The newly released Kendall Jenner Pepsi ad has been making headlines but all for the wrong reasons. The commercial which sees the model solve the American racial divide with a can of soda ignited an online firestorm as soon as it was released Tuesday. Commentators lashed out on both the brand and Jenner, accusing them of trivializing widespread protests like Black Lives Matter and Women’s Marches to sell its product.
The company issued an apology for the commercial in a statement a day after, saying: “Pepsi was trying to project a global message of unity, peace, and understanding. Clearly, we missed the mark and apologize. We did not intend to make light of any serious issue. We are pulling the content and halting any further rollout.”
The Kendall Jenner Pepsi ad isn’t the first commercial from the company which was dubbed “offensive.” Being around for more than a century now, Pepsi had released a few misfires in an attempt to stay relevant. Here are five times the soda maker got in trouble for its ads:
Pepsi Max Suicide Ads
For those who may not know, Pepsi Zero Sugar, the one-calorie alternative to Diet Pepsi, was previously named Pepsi Max. It had a tagline: “Pepsi Max. One very lonely calorie.” And what does one “very lonely” calorie do? It attempts to kill itself in a series of print ads that ran in German magazines.
Pepsi created various versions of the lonely calorie’s “suicide” by hanging itself, poison intake, and even slitting its wrists. After the controversy, the company pulled the ad.
Pepsi Max Love Hurts Commercial
In 2011, Pepsi ran a commercial for the same drink featuring a black couple. The wife keeps nagging her husband, stopping him from eating junk food. But when he drinks a can of Pepsi Max, the wife shockingly sits down and starts drinking too. All seems well until a white female jogger passes by and the husband checks her out. Catching him in the act, the wife throws the can of soda at the husband who ducks, therefore hitting the jogger who gets knocked out completely.
The Love Hurts ad, although confusing, made its own point. However, many noticed that the video somehow perpetuated negative racial and gender stereotypes. Brad Bosley, who directed the ad, responded to the allegations, claiming it wasn’t intentional and that the actors suited the generic couple he had in mind. “Those were the best actors [he] had and [he] put them in there without thinking about race at all,” he explained.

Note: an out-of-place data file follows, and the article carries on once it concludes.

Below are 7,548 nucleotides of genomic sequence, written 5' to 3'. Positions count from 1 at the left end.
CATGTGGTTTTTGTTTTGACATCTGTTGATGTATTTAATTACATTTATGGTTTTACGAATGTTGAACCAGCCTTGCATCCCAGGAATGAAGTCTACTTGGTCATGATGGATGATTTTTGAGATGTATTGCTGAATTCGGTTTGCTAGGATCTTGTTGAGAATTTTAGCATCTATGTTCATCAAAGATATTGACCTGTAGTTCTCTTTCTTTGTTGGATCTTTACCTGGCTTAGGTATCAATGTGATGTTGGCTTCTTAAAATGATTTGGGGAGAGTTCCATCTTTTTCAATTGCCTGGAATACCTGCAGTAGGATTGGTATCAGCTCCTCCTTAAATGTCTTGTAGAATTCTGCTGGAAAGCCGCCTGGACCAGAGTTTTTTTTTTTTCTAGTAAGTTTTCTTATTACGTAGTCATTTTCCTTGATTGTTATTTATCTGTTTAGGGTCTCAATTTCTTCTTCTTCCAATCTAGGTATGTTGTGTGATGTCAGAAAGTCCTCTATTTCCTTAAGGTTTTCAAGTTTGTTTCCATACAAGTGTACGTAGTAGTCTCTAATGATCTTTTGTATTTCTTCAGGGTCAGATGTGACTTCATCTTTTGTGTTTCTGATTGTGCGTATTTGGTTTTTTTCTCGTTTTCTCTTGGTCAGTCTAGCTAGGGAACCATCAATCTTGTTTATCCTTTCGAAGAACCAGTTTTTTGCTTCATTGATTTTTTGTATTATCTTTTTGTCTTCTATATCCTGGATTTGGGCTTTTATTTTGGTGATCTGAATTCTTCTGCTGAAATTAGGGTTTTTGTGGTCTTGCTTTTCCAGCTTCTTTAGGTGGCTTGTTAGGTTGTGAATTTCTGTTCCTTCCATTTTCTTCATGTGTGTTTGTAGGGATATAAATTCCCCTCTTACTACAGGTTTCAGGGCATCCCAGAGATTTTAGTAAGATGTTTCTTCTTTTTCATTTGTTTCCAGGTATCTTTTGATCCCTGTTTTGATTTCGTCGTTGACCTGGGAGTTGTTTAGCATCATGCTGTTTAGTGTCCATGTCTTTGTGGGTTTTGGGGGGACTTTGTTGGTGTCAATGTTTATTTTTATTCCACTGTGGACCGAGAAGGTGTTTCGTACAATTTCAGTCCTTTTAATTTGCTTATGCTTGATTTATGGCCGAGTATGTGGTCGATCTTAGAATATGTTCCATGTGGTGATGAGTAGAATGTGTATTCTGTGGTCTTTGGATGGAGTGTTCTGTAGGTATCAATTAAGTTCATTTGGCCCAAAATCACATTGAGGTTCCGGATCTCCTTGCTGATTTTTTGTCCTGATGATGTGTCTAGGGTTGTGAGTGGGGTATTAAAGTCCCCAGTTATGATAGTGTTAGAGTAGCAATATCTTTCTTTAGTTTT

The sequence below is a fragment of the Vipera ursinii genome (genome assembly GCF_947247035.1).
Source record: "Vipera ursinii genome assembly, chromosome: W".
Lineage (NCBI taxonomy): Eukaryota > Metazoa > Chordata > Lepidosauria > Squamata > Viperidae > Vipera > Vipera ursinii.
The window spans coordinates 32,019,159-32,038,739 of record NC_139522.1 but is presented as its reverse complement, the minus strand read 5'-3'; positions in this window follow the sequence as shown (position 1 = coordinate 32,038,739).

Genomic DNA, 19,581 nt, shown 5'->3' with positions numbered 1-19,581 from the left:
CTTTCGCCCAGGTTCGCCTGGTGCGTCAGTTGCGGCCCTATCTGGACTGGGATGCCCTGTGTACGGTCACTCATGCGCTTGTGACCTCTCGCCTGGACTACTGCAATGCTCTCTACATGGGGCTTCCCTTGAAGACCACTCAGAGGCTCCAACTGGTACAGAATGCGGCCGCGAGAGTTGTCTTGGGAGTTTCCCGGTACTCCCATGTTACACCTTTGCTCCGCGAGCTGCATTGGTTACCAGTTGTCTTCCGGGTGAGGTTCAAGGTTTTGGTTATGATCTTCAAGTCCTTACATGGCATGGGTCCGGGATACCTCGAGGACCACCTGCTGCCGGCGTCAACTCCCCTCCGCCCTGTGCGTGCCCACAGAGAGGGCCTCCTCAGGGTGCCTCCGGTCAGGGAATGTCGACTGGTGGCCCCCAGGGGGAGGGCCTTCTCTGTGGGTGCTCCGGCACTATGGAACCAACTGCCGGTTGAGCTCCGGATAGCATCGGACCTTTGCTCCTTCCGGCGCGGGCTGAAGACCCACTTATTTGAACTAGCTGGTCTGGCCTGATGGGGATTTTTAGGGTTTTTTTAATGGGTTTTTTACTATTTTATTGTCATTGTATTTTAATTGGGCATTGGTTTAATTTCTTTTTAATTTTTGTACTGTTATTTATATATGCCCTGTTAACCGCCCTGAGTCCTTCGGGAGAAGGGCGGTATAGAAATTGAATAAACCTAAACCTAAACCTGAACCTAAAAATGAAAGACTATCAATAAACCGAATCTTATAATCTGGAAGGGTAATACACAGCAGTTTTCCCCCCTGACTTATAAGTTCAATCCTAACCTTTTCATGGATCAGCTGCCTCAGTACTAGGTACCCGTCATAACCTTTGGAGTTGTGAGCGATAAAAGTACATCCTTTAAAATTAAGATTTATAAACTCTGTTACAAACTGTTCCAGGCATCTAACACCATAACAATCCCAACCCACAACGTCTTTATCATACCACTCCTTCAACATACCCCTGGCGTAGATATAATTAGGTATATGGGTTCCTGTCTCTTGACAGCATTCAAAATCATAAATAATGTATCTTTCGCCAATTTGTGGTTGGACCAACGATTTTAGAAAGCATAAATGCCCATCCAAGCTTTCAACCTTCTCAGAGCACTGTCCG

Diet Pepsi ‘Skinny’ Can
In the same year, the company was accused of body shaming for introducing a slim version of Diet Pepsi. The new variant, which was released just in time for Fashion Week, was promoted as “taller” and “sassier” than the original one and that the “slim, attractive new can is the perfect complement to today’s most stylish looks.”
The ad earned criticisms for stereotyping women, body image, and beauty. The National Eating Disorders Association even called it “thoughtless and irresponsible.”
Madonna’s ‘Like a Prayer’ Ad
This was probably one of the most popular and much awaited Pepsi ads in history. There were teasers for the full version aired and Madonna herself called the commercial “very, very, sweet.” The ad sees her singing the popular song in different places — a diner, a church, a city street. But some viewers confused the commercial with Madonna’s official “Like a Prayer” video, which featured scenes of burning crosses, stigmata, and a pop star kissing a priest.
Boycott threats arose with religious groups accusing Madonna of “ridiculing Christianity,” and urged Pepsi to drop their deal with her. The company eventually pulled out the ad.
Mountain Dew’s Snitch Ad
In a 2013 commercial for the Pepsi-owned brand, a battered woman is told to point out her abuser in a police lineup. All the men in the lineup are black, except for one goat. The goat tells the woman, “Ya better not snitch on a player” and “keep ya mouth shut.” In the end, she screams and runs away.
The Mountain Dew ad sparked outrage, causing Mountain Dew to remove the ad almost immediately, per Daily Beast.
Any thoughts on the Kendall Jenner Pepsi Ad? Which of the above-mentioned commercials do you think is the most offensive? Let us know in the comments below!